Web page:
An unassuming park in central New York State commemorates the bloodiest battle of the Revolutionary War.
The Battle of Oriskany was fought on August 6, 1777 during the siege of Fort Stanwix, it was an attempt by Tories and British Iroquois allies to ambush a colonial relief column headed for the fort. Heavy rain and dogged defense by the colonists and their Oneida allies saved them from destruction. Today, a tall granite obelisk marks the battle’s location.
As British forces lay siege to Fort Stanwix, 800 Tryon County militia and Oneida warriors under General Nicholas Herkimer rushed to its defense. The British, however, were alerted to their approach and a force of approximately 1,200 British and Iroquois braves under Sir. John Johnson and Joseph Brant planned an ambush. Just six miles from their objective, in a marshy ravine, Seneca warriors waited for the column of Colonial militia.
Impatient, the Seneca warriors opened fire before completely entrapping the Colonial militia. General Herkimer was shot in the leg, but refused to be carried from the field. “I will face the enemy,” he said. A thunderstorm interrupted the fighting, giving the colonists time to establish a last line of defense on a hill while British reinforcements left their camps outside Fort Stanwix to join the battle. This allowed the Fort Stanwix defenders to sally forth and attack the British camps. Seneca Indians at the ambush site retreated to protect their camp, and the remaining British withdrew.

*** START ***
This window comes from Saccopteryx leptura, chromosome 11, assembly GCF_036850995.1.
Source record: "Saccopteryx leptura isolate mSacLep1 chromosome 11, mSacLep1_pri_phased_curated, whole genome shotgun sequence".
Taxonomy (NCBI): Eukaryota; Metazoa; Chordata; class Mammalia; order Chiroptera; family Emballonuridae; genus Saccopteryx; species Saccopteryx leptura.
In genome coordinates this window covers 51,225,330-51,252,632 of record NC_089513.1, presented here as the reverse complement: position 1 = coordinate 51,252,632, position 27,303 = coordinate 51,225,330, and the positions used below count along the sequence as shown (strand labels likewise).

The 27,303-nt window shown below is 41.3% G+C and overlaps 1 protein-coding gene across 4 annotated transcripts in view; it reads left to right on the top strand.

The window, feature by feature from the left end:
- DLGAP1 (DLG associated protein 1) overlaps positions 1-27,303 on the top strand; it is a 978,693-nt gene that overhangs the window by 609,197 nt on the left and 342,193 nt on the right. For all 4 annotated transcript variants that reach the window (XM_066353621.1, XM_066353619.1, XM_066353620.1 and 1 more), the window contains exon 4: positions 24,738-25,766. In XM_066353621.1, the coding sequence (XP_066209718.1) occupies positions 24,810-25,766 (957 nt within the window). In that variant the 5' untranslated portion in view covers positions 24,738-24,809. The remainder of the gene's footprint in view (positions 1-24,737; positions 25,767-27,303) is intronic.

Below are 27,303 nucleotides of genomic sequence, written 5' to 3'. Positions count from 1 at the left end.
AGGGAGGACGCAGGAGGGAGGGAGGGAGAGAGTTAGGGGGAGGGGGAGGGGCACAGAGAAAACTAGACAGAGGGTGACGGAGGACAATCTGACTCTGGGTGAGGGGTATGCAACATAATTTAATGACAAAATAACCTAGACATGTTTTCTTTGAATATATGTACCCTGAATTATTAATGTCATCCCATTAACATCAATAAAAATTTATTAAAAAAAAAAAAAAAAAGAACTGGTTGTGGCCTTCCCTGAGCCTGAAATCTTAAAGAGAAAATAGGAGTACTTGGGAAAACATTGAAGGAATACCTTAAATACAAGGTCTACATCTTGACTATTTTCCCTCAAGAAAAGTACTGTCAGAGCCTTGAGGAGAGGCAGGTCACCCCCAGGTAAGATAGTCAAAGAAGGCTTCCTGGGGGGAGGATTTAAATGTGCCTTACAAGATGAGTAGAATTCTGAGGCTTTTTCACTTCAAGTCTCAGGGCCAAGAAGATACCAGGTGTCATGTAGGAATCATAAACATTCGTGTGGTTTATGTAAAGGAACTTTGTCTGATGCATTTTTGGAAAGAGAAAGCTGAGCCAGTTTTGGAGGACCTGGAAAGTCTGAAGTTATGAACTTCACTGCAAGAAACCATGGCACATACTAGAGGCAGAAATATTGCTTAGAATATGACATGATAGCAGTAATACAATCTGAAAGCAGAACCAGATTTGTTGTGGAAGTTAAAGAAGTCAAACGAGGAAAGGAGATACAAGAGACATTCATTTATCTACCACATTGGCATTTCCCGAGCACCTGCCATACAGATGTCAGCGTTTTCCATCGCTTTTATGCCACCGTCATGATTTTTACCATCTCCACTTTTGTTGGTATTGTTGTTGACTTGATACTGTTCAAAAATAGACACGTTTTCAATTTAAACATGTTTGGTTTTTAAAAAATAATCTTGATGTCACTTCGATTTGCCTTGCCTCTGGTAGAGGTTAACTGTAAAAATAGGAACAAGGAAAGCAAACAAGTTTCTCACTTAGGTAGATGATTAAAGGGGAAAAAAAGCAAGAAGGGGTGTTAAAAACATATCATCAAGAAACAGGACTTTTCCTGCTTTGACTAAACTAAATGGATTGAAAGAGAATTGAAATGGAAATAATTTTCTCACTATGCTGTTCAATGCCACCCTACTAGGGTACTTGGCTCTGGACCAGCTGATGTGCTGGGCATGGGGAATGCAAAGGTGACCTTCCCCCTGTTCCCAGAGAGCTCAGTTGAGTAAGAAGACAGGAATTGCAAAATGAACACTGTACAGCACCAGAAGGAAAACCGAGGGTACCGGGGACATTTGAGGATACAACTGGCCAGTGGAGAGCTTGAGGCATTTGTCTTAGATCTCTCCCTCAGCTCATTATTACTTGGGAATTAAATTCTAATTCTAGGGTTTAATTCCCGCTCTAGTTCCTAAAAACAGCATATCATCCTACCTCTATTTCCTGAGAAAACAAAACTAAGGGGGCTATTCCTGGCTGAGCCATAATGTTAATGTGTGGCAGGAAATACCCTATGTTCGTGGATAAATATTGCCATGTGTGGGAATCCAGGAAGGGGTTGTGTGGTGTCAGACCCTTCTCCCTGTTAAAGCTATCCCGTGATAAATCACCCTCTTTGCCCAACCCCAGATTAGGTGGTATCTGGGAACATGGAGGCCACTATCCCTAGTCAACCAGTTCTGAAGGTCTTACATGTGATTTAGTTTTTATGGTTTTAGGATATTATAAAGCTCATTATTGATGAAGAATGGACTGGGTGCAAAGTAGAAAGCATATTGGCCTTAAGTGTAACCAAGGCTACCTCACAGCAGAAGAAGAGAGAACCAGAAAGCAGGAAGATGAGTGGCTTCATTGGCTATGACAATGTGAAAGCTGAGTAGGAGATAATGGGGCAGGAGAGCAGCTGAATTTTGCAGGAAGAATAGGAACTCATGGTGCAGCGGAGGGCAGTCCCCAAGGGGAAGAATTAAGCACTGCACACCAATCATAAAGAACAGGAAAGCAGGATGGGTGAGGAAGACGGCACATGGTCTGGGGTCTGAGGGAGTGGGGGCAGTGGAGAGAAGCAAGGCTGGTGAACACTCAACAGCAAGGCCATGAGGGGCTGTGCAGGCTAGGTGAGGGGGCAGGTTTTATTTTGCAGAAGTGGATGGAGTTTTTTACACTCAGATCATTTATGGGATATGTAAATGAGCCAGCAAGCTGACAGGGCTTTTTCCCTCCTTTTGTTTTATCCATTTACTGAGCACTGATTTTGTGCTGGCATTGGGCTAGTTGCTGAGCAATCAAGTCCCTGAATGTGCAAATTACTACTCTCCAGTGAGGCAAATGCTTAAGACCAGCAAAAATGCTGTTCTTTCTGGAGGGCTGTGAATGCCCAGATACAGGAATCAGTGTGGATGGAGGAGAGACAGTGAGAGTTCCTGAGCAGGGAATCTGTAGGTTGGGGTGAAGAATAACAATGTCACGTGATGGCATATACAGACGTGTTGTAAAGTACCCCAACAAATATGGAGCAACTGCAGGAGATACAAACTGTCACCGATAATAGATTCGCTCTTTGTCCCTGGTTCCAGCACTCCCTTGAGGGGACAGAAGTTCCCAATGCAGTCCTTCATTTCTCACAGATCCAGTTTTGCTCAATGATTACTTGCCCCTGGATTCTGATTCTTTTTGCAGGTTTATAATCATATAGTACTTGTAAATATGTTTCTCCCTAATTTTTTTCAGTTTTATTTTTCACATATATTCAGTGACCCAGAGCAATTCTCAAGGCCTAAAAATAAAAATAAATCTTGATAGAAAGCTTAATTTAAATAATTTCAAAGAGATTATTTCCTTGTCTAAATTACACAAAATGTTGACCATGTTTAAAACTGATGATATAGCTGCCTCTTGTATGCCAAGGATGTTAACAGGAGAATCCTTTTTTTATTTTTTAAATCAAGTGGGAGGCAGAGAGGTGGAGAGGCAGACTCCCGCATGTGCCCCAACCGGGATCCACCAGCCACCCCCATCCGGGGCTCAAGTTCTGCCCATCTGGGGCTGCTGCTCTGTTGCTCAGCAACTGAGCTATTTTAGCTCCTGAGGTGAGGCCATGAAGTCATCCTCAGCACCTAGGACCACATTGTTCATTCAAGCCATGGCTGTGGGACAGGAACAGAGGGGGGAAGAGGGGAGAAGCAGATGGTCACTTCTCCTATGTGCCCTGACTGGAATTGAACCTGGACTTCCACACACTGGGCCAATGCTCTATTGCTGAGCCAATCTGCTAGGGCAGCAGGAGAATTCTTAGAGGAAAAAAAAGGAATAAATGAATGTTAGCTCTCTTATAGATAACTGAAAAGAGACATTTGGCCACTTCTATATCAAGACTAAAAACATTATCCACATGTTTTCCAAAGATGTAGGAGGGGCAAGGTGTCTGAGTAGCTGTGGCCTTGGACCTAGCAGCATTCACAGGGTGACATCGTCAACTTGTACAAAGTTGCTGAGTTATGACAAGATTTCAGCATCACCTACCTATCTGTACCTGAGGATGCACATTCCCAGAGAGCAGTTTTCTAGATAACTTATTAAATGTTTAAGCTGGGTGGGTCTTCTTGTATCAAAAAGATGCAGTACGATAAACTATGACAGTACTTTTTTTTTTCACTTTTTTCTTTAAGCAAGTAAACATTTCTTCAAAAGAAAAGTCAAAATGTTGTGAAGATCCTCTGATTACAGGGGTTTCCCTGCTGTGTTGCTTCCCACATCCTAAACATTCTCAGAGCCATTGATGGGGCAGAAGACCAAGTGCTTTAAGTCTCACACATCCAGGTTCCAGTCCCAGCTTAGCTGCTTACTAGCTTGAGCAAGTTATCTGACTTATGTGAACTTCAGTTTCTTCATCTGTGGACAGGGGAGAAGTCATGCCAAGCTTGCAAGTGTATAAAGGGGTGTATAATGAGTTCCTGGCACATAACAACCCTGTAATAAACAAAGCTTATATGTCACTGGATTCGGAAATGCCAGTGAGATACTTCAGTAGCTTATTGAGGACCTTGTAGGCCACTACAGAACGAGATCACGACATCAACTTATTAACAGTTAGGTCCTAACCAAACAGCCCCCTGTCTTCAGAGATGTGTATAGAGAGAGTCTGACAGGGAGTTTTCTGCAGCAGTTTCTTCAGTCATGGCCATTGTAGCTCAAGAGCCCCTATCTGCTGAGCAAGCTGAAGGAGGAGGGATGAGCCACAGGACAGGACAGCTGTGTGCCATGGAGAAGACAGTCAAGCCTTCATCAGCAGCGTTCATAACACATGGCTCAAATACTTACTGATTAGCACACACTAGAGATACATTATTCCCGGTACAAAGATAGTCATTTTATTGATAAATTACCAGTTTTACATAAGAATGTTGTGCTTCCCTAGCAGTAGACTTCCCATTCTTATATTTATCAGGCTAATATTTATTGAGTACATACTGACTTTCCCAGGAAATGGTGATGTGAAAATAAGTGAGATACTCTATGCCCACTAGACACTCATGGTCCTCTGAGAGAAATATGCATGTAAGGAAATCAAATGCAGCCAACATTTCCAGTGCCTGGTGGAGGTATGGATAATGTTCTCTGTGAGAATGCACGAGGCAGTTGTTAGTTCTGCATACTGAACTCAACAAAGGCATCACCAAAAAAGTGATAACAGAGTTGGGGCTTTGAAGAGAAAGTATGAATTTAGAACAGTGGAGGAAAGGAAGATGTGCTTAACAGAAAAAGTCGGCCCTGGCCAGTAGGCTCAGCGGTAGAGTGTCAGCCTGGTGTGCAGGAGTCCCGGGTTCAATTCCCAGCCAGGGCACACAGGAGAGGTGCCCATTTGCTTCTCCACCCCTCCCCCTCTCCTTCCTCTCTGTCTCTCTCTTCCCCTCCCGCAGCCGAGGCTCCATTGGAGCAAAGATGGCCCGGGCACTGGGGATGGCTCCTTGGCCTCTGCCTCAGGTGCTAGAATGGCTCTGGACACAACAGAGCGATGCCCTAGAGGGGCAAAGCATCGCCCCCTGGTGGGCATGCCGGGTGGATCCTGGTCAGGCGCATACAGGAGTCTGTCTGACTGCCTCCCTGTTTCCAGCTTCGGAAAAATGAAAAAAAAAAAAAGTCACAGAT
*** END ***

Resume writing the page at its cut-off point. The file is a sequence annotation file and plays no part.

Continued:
The hustle and bustle of city life obscures the grounds over which two armies fought one of the largest battles of the Revolutionary War.
The Battle of White Plains was fought on October 28, 1776 during George Washington’s retreat from New York City during the Revolutionary War. Washington positioned his depleted Continental Army on hills near White Plains, New York. British General William Howe, with 13,000 men, drove the Continental Army off strategic high ground, but poor weather allowed them to escape. Today, the battle is memorialized by several small monuments and interpretive signs at a park.
In late October 1776, following the battles at Harlem Heights and Pell’s Point, General Washington withdrew northward to counter an attempted encirclement by General Howe. He established 3-mile long defensive positions, including two lines of earthworks, anchored by swampy land near the Bronx River on one flank and Chatterton’s Hill on the other.
The British plan was to attack the Continental’s right flank at Chatterton’s Hill. Hessians under the command of Colonel Johann Rahl crossed the Bronx River and occupied a hill on the extreme right while British cannon pounded the defenders on the hill. After fierce fighting, the Hessians outflanked Continental positions, and a charge by cavalry dragoons drove them off the hill. Heavy rain delayed further attack, and by the time General Howe advanced on November 1, Washington’s army was gone.
Visitors to this historic site camp and picnic where a notorious Mohawk leader was finally defeated by American forces during the Revolutionary War.
The Battle of Newtown, August 29, 1779, was the culminating battle of the Sullivan Expedition, a punitive expedition led by American Maj. General John Sullivan and Brig. General James Clinton against Tories (British loyalists) and four Iroquois Confederation tribes who sided with the British during the Revolutionary War. They destroyed over 40 Iroquois villages and stores of winter crops in the future heartland of New York State. Today, the Battle of Newtown is commemorated at Newtown Battlefield State Park.